OZ THE GREAT AND POWERFUL should be seen for the fab 3D — Sam Raimi has always been a 3D filmmaker anyway, punching at that screen with his little girlish fists, trying to smack the audience in the face as if it were one of his beloved Stooges, and now he can finally do it, if only virtually. There are some really gorgeous effects here, particularly the snowflakes, which had us all swiping at the air like babies encountering soap bubbles for the first time. And during the Academy Ratio b&w opening sequence, Raimi keeps breaking the frame by having things like a fire-breather’s blazing puff burst out of the edges of the shot and into the auditorium.
There are, admittedly, some problems with the drama. There isn’t a lot of what you might call thrilling action, the non-period dialogue is irksome, and the mechanics whereby James Franco’s Oz actually destroys a decent character are troubling — he can never really be redeemed from this, and certainly doesn’t deserve to get the girl. If you watch this and then watch the 1939 original, the bit where Oz sends Dorothy to kill his ex-girlfriend will strike you as tonally rather off.
And an early scene where Oz, a Kansan magician, is threatened by an audience because he is unable to cure a crippled girl, is just peculiar. These may be hicks, but it’s unlikely they would expect a stage magician to perform actual miracles of healing. The scene could only make sense if Oz were a snake-oil salesman or faith healer, and I can only presume somebody thought that was too unsympathetic. But the character is pretty hateful at this stage anyway. He’s just ineffectively hateful.
My thoughts on the film seem to be whirling around like uprooted picket fence posts in a cyclone: let’s just sit by the window and check them out as they drift past. However — the movie may be best experienced knowing nothing about the story, so be aware there are a few spoilers below, and maybe avoid reading until you’ve seen the movie, if you plan to.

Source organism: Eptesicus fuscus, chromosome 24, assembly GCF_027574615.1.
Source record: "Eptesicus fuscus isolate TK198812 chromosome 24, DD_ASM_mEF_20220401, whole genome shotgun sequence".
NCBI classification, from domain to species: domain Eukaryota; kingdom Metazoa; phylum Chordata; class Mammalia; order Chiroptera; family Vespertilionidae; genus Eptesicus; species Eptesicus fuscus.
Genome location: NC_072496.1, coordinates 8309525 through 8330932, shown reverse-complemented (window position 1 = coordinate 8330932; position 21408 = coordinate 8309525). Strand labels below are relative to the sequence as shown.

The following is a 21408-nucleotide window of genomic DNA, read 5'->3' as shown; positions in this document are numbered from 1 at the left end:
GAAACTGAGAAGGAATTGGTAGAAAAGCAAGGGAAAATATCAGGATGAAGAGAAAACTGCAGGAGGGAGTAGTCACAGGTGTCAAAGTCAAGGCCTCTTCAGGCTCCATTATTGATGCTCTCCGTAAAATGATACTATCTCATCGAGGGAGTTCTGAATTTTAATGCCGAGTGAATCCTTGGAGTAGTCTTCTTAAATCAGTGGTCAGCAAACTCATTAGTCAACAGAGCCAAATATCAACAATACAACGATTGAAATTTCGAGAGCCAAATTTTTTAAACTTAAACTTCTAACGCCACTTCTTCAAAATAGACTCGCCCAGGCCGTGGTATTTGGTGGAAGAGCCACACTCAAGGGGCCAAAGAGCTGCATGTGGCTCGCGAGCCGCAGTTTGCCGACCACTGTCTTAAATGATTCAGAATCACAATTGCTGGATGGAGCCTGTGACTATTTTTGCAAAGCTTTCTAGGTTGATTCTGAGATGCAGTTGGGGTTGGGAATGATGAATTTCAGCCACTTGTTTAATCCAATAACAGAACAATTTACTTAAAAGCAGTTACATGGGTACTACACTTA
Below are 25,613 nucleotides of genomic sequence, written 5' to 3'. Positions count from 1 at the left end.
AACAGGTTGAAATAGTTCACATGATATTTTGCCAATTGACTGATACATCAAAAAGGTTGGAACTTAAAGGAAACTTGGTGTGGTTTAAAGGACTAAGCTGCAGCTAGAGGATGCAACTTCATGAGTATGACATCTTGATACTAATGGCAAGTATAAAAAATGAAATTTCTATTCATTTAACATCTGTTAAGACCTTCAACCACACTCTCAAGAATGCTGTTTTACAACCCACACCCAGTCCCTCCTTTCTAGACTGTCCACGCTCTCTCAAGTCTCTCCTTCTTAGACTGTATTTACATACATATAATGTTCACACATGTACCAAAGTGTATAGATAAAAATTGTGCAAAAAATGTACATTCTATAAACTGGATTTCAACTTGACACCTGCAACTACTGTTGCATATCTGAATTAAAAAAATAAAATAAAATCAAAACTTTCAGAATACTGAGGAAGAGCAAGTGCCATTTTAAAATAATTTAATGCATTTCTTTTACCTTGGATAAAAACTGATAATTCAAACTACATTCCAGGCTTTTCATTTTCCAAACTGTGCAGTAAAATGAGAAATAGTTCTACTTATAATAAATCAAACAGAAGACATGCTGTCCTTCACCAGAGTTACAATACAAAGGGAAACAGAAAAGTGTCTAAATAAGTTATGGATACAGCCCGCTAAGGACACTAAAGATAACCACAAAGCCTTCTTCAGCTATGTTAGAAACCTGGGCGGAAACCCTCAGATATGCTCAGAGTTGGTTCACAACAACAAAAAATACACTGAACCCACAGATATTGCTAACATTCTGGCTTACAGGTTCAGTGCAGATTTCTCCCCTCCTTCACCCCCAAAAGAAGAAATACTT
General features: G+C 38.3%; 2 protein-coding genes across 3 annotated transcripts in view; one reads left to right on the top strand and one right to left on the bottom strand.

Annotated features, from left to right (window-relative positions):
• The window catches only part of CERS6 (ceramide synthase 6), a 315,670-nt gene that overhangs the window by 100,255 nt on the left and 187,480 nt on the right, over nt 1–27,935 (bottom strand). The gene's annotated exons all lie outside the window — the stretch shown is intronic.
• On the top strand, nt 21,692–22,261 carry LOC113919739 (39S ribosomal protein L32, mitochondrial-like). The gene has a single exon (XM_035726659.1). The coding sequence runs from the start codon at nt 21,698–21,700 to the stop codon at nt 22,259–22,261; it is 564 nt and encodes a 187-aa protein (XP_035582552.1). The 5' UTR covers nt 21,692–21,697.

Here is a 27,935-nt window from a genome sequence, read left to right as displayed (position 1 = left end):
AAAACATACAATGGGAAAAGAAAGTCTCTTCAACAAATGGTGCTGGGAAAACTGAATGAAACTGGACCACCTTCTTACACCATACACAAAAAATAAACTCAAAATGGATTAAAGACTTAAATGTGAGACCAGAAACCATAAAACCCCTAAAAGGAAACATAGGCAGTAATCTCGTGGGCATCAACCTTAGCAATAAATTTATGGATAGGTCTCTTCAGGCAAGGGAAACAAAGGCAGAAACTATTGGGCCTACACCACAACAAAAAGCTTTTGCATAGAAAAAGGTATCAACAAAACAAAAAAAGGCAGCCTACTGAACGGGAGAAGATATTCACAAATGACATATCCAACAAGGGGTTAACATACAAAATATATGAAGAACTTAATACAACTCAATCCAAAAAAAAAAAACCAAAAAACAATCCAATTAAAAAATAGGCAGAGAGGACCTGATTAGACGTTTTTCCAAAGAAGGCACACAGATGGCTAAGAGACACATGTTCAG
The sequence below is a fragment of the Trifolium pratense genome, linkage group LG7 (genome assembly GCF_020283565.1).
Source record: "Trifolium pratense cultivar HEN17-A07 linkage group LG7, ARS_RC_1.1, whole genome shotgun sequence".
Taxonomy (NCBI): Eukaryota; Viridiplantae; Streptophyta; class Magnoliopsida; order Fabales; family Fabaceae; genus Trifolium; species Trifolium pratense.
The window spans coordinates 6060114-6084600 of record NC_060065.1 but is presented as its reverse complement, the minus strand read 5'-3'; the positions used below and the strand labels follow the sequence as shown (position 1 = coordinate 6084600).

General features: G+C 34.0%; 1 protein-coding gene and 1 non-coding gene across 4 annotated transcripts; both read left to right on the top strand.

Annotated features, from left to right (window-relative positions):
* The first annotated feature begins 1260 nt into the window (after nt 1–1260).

The movie is a remake of Raimi’s ARMY OF DARKNESS. It is. But the ending is swiped from INGLOURIOUS BASTERDS. (“Revenge of the Big Face.”)
All along I had a problem with Franco, who can play a phony but can’t play calculation, insincerity and confidence-inspiring baloney. Fiona initially disagreed: “I liked him, I thought he was fine.” “They turned down Robert Downey Jnr.” “WHAAAAAAAT???!!!”
Michelle Williams is the best: the only character you always believe, for every line and look. There’s never any doubt with MW. And she’s playing the Billie Burke role, for God’s sake. It doesn’t exactly strike one as a gift to the actor. But she embraces the challenge of making Goodness and Strength interesting. Raimi has always had a touching faith in sweetness in women (and a corresponding fear of female sexuality).
Raimi’s connection to Oz goes back at least to the animate trees of EVIL DEAD, though his are considerably nastier than those Dorothy Gale tangled with.
Bruce Campbell gets hit with a stick, so that’s fine. By the dwarf from BAD SANTA: you get extra points for that.
Raimi’s still casting all his kids in crowd scenes, but he doesn’t shoehorn in irrelevant dialogue for them this time, as he did in SPIDER MAN III.
Fiona reckons Mila Kunis must look scary in real life, since her eyes are somehow bigger than the head that contains them. I was wondering how she would manage to the transformation from spherical to pointy head. Maybe she’d end up looking like a Sputnik. But the makeup is quite effective. Nobody can be Margaret Hamilton except Margaret Hamilton, though.
The main reasons I liked this a lot better than Tim Burton’s ALICE IN WONDERLAND, which had the same producers and also a by-the-numbers Danny Elfman score:
1) You can’t turn Lewis Carroll into a parable of good versus evil, and only an idiot would try. It’s about sense versus nonsense, or ordinary logic versus strange and sublime logic.
2) Fewer curlicues in this one.
3) Burton had no ideas for 3D whatsoever, and seemed unable to focus pull or edit without throwing the viewers’ brain out of whack, since what your eye was led to by the 3D was never consistent with the other filmmaking choices.
4) Admittedly, nobody in OTGAP is as good as Anne Hathaway in AIW. But nothing is one tenth as bad as Johnny Depp’s dance.
China Girl is a really great SFX creation. Too bad they couldn’t have left her sweet and sentimental: the more raucous humour spoils the character a bit.
The Munchkins attempt a song, making this the fulfillment of Raimi’s dream for the ill-fated CRIMEWAVE: “I wanted to make it the Ultimate Film of Entertainment.”
(Is this the modern cinema experience in a nutshell: a big, bloated, yet oddly uneventful event, miscast and indifferently written, yet winning a measure of our respect just by virtue of presenting a slight variation on the usual form of spectacle? But wasn’t it ever thus? But isn’t it more so now?)